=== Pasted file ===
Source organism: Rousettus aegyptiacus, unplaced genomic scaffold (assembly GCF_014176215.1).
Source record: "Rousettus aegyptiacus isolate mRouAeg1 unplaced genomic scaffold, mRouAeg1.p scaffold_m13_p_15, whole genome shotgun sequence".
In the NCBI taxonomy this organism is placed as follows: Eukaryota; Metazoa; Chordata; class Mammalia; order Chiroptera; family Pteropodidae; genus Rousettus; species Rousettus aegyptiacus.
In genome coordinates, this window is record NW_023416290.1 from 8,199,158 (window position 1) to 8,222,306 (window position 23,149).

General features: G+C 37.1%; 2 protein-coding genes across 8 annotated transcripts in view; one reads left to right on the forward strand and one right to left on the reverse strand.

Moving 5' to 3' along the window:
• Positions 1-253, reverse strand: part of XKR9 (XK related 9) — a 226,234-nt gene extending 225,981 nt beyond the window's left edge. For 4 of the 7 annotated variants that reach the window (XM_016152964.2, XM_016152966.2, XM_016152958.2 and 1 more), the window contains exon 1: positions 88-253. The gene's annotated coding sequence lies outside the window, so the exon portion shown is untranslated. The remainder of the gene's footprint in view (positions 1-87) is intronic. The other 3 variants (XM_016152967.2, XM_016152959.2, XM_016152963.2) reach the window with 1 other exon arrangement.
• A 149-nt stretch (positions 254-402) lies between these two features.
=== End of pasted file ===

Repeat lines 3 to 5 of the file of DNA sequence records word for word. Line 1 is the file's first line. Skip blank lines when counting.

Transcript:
In the NCBI taxonomy this organism is placed as follows: Eukaryota; Metazoa; Chordata; class Mammalia; order Chiroptera; family Pteropodidae; genus Rousettus; species Rousettus aegyptiacus.
In genome coordinates, this window is record NW_023416290.1 from 8,199,158 (window position 1) to 8,222,306 (window position 23,149).

General features: G+C 37.1%; 2 protein-coding genes across 8 annotated transcripts in view; one reads left to right on the forward strand and one right to left on the reverse strand.